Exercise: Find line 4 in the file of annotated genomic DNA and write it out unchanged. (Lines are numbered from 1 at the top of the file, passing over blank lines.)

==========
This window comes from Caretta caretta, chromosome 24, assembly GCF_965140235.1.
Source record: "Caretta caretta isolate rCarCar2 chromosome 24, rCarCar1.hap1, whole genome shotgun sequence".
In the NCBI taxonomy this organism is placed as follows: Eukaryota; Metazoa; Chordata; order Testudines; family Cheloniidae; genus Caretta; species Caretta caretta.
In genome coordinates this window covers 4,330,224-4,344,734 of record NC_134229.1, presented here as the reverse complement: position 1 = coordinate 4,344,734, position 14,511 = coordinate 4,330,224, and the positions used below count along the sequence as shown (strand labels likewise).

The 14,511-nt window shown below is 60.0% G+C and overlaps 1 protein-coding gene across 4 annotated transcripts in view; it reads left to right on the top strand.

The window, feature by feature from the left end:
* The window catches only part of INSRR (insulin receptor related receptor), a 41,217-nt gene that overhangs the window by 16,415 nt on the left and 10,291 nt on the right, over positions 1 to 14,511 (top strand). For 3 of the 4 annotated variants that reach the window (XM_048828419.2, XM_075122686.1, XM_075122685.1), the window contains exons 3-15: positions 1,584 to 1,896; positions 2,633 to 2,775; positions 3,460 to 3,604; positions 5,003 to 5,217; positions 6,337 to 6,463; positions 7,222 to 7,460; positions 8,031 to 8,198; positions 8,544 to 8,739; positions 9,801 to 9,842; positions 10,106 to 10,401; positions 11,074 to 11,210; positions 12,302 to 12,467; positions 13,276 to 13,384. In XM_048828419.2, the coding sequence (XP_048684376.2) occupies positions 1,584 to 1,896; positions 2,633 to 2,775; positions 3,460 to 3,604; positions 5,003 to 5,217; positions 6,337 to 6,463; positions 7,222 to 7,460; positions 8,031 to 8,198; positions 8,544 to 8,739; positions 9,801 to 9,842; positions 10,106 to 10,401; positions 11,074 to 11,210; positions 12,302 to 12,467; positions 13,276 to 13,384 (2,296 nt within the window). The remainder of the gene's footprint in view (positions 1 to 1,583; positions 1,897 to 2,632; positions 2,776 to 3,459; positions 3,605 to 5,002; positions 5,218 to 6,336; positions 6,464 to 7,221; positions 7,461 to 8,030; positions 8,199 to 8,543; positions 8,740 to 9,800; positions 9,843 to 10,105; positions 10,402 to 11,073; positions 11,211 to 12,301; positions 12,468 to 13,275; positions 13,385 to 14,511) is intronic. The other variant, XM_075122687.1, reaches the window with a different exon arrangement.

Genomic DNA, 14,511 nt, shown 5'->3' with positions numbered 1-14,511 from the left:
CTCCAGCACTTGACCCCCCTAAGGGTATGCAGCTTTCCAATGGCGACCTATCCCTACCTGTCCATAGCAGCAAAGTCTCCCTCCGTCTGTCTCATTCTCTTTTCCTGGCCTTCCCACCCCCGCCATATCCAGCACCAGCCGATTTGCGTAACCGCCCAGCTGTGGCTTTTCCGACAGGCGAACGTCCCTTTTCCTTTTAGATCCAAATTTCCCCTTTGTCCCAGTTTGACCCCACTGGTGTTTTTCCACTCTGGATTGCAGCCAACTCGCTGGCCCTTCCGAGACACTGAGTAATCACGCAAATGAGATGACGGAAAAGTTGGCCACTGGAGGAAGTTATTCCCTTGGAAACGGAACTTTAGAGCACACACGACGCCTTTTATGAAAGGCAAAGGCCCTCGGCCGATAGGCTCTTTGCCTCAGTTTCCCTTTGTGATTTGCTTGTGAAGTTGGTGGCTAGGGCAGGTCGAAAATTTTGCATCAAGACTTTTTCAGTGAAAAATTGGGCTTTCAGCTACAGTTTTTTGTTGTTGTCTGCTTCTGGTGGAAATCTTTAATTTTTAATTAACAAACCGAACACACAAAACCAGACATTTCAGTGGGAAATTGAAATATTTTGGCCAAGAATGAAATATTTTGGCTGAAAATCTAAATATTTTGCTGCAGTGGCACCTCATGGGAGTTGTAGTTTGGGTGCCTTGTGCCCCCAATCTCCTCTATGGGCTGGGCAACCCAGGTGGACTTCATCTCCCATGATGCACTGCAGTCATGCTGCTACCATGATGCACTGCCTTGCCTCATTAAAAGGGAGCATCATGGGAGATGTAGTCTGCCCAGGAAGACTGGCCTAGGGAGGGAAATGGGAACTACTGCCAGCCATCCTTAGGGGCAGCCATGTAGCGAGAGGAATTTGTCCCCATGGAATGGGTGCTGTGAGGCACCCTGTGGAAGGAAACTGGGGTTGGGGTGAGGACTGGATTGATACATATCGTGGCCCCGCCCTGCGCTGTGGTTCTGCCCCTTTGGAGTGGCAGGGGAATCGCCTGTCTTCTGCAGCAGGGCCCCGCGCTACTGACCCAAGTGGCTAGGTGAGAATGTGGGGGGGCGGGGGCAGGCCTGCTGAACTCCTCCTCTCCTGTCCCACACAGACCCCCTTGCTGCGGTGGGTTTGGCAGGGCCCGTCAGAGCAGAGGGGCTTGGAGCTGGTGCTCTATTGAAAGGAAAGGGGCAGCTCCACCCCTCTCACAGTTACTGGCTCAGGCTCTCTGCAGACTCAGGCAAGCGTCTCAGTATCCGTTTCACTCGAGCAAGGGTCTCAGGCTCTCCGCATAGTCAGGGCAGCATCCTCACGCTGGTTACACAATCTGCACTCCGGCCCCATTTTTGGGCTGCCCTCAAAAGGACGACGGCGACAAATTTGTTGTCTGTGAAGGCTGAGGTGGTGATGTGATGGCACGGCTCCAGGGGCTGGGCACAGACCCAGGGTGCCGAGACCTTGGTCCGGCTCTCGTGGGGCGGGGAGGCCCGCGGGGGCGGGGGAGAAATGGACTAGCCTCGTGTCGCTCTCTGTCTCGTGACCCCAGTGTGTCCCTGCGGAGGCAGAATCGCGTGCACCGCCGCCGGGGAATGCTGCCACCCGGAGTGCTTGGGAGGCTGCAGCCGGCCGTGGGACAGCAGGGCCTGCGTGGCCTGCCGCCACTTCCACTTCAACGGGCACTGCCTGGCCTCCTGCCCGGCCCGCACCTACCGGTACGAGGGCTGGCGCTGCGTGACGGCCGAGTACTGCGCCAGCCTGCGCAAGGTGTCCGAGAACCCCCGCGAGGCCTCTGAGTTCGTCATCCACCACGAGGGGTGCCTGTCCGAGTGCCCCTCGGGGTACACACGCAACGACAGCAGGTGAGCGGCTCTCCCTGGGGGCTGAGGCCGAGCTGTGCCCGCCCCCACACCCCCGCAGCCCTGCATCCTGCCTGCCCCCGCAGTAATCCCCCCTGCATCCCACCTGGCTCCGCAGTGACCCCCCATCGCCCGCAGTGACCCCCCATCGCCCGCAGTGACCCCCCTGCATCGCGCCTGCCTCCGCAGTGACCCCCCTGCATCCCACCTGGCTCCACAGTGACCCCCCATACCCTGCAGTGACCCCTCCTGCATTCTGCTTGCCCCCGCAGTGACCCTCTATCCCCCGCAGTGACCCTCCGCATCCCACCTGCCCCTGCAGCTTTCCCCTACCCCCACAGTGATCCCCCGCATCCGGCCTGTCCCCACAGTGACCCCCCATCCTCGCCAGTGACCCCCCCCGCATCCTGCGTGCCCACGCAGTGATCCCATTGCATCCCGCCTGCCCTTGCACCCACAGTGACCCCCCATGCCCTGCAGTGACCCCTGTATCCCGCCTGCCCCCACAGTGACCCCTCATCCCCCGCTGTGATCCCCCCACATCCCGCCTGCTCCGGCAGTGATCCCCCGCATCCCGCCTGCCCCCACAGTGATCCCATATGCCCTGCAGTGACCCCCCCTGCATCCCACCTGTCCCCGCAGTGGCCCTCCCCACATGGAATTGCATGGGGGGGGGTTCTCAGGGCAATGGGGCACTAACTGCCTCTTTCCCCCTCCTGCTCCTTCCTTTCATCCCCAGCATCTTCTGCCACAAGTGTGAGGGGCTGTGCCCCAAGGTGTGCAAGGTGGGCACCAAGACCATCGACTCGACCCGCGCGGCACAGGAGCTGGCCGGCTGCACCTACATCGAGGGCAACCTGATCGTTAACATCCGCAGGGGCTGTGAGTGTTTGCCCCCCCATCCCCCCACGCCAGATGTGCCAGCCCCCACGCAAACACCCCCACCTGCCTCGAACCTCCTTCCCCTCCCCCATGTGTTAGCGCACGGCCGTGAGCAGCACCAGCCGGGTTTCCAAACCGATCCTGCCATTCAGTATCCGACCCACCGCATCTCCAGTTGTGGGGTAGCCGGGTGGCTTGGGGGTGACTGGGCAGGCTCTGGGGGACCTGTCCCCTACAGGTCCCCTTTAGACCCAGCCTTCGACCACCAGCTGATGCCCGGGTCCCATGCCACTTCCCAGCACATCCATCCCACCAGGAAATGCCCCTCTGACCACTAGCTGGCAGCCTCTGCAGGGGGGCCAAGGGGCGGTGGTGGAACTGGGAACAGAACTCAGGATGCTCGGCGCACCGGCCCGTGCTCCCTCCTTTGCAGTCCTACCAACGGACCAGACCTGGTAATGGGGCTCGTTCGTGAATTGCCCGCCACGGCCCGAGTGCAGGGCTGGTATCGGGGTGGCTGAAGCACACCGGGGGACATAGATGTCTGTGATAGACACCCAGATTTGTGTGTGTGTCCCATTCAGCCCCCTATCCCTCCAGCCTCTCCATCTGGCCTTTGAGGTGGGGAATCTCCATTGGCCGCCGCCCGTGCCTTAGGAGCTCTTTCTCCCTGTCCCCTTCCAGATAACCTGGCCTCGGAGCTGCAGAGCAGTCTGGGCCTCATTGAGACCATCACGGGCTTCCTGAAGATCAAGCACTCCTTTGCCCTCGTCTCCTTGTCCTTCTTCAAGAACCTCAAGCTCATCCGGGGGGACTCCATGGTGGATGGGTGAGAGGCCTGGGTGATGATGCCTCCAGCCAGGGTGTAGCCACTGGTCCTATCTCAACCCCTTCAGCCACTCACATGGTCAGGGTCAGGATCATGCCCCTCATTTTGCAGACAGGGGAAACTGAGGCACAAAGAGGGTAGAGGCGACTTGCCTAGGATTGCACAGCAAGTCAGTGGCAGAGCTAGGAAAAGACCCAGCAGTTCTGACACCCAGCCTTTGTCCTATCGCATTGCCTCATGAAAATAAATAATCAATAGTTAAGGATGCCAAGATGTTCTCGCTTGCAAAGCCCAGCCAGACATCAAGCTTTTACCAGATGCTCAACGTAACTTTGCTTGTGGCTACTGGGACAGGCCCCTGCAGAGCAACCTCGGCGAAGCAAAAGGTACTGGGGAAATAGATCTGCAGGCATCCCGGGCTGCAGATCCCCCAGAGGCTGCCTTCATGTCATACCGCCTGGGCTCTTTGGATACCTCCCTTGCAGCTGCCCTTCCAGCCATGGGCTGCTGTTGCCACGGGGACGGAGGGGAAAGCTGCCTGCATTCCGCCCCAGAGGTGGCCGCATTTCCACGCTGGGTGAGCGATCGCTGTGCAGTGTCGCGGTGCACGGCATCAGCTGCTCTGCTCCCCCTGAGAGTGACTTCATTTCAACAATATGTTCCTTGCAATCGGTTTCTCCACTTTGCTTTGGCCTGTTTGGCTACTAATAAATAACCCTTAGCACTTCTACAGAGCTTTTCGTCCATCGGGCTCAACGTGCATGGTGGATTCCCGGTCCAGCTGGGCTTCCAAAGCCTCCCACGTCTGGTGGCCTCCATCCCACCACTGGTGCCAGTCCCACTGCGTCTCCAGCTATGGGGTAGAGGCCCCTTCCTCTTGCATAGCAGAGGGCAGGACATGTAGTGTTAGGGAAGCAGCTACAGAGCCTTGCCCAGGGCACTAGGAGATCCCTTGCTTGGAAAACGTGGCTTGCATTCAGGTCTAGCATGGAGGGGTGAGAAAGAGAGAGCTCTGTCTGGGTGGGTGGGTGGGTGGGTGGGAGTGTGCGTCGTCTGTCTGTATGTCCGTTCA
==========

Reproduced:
In genome coordinates this window covers 4,330,224-4,344,734 of record NC_134229.1, presented here as the reverse complement: position 1 = coordinate 4,344,734, position 14,511 = coordinate 4,330,224, and the positions used below count along the sequence as shown (strand labels likewise).